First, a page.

We’re coming up on the 6-month anniversary of the shutdown of Google Reader; and while some people might still be a little jaded about losing the beloved service, most have moved on to one of the many alternatives that popped up to replace it. Several great feed aggregators exist, many offering innovative improvements over Reader, but their mobile apps may not fit your needs. The developer of gReader, noinnion, intends to solve that with the release of News+, a feature-rich and very customizable news reader app with support for several services. Read More
Today, in a post on the Android Developers Blog, Google announced two new tools that might be of interest to quite a few of the game developers out there. Among the releases is a new open-source 2D physics library called LiquidFun and a Unity plugin for adding Google Play Games support. These releases coincide with the news of additional game categories coming to the Play Store in February, which we covered earlier today. Read More
Samsung makes a lot of phones, and that means it has a lot of open source packages to post. Today it's taking the time to drop the kernel source for two Galaxy S4 variants after the Android 4.3 update, as well as the code from the AT&T Galaxy Mega giganto-phone.
Samsung has been cranking out the open source kernel files for the Galaxy Note 3 since before the device launched internationally. While the company didn't release files for every model all at once, if you take a look over at Samsung's open source site, you will find that they've been busy. They uploaded the open source kernel files for the AT&T and Sprint Galaxy Note 3's a couple of days after their release, and they're now upping their game by sharing the open source files for the Verizon Galaxy Note 3 (SM-N900V) a few days ahead of its intended launch date. Read More
Samsung's new stylus-packing smartphone is still rolling out across the US, but you can get a taste of the Galaxy Note 3 with the kernel source files just posted to Samsung's open source site. After dropping the code for eight variants of the Note 3 earlier this week, we've now got the Jelly Bean bits for the Sprint, AT&T, and SK Telecom versions.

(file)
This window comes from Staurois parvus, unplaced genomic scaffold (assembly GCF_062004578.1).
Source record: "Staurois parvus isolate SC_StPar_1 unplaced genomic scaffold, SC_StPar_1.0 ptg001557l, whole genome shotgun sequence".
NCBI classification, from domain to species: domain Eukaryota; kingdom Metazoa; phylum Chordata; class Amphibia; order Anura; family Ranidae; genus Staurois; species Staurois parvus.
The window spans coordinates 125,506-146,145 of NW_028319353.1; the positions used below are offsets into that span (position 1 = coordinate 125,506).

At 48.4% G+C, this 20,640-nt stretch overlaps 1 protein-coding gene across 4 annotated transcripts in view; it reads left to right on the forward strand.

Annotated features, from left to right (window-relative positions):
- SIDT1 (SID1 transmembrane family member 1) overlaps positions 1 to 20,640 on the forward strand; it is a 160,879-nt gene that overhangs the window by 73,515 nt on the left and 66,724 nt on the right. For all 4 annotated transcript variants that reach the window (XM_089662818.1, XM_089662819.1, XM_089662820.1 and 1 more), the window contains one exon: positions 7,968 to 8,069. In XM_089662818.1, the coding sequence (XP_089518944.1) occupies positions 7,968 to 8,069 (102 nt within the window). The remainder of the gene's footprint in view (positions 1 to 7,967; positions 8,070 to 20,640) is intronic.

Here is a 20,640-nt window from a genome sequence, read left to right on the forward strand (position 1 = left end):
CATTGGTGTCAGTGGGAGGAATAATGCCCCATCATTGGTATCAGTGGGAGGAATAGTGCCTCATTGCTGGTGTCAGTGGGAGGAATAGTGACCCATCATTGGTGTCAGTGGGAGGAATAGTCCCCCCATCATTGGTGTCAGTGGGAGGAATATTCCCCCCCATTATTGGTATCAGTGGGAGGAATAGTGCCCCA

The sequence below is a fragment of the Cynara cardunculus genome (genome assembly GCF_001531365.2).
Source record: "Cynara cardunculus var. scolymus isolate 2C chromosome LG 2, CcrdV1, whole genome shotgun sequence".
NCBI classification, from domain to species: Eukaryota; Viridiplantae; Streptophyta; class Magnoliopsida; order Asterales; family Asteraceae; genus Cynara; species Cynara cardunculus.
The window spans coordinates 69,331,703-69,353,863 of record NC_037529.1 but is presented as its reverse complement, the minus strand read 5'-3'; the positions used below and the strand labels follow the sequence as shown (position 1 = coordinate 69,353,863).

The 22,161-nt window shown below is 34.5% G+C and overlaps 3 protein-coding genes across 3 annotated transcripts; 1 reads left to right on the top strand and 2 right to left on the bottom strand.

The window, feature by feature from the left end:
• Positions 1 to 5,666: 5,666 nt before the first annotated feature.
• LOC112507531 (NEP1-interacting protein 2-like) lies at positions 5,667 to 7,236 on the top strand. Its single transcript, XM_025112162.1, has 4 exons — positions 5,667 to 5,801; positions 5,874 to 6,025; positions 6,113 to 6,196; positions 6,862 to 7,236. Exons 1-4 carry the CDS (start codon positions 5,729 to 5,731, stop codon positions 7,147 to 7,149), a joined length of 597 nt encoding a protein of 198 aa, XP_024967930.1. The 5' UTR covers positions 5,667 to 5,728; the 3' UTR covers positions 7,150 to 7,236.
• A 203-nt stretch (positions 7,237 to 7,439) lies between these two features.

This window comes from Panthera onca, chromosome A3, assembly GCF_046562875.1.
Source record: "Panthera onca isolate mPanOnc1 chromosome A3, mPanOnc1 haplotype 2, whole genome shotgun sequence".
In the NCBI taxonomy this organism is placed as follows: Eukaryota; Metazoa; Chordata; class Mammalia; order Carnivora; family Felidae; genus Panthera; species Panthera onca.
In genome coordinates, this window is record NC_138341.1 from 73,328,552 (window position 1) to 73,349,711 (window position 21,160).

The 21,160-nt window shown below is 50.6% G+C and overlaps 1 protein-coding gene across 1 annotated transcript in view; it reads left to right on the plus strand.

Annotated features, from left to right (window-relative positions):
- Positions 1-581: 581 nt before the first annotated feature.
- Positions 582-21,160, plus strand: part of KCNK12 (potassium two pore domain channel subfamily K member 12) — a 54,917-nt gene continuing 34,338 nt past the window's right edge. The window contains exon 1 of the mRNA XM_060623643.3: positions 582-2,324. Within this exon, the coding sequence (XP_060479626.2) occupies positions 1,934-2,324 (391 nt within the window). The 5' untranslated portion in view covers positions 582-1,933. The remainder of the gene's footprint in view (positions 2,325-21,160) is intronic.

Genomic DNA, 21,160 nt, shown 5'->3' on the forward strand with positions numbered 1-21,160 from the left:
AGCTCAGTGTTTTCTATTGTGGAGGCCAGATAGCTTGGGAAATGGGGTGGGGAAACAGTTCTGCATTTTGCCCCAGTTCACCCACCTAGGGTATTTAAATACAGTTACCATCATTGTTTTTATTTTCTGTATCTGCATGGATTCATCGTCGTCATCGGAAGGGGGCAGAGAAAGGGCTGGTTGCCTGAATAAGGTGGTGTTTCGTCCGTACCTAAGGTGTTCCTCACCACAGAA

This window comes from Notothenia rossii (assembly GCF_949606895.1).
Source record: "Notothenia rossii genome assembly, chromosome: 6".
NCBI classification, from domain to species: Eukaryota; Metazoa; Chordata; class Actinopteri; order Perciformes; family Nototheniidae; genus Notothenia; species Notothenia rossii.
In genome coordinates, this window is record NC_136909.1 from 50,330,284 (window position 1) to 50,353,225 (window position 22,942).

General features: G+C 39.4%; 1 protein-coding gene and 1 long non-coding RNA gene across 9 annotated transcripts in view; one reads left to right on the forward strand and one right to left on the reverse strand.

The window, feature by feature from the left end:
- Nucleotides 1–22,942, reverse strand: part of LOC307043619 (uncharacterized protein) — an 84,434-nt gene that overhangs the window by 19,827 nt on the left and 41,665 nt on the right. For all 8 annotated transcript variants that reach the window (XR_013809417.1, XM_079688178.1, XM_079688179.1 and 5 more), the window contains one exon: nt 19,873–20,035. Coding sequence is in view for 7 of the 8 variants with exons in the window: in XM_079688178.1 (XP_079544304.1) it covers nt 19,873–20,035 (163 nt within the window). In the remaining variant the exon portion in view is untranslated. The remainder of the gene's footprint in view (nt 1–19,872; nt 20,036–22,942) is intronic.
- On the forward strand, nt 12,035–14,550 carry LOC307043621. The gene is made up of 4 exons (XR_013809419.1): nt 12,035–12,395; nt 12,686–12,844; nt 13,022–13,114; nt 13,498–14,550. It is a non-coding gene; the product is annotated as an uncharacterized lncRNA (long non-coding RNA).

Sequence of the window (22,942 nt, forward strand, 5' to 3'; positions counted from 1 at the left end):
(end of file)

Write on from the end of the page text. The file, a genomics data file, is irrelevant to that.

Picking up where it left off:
Samsung first posted open source kernel files for the Galaxy Note 3 and the Galaxy Gear just before the weekend, only a couple of days after both devices became available internationally. There weren't many models available at the time, just two for the Note 3 and one for the Gear. Now Samsung has introduced eight more for the Galaxy Note 3, including the SM-N900, SM-N9005, SM-N900K, and many others.
These devices haven't launched in the US yet, but these files enable developers and open source enthusiasts living stateside to play around with things before anyone else, in a sense. Read More
HTC takes the Developer Edition HTC One pretty seriously. The company has been good about pushing updates to the device, and now the full Android 4.3 ROM can be downloaded as a ZIP from the HTC Dev website. That's more service than even the Google Play Edition HTC One is getting.
Update: The Android 4.3 RUU has now been posted as well.
Sony's Xperia Z1 (nee "Honami") made a bit of a splash at IFA in Berlin a few weeks ago. The phone's focus on high-quality imaging via a 20.1 megapixel camera, combined with the undeniably slick high-end industrial design that Sony has been putting out for the last few years, has already earned it a few fans. As usual, Sony has posted the required open-source kernel files for the new device to their developer website, this time before the hardware is actually available for purchase. Read More
Say what you will about Samsung (and we do - it's pretty much our job) but they don't mess around when it comes to timely source code availability. The company just posted the kernel source code for the Galaxy Note 10.1 2014 Edition, even though it hasn't been released yet. In fact, to our knowledge Samsung hasn't said where or when you can expect to see the shiny new tablet, or for how much. Read More
Developer types, take note. Samsung has just posted the kernel source for the Galaxy S4 Zoom LTE and the Galaxy S4 LTE-A. Getting a piece of the open source Jelly Bean code will allow developers to better support the devices, which might actually be important in the case of the oddball GS4 Zoom.
The Galaxy S4 Zoom is basically a GS4 Mini with a giant point-and-shoot camera grafted on the back. Read More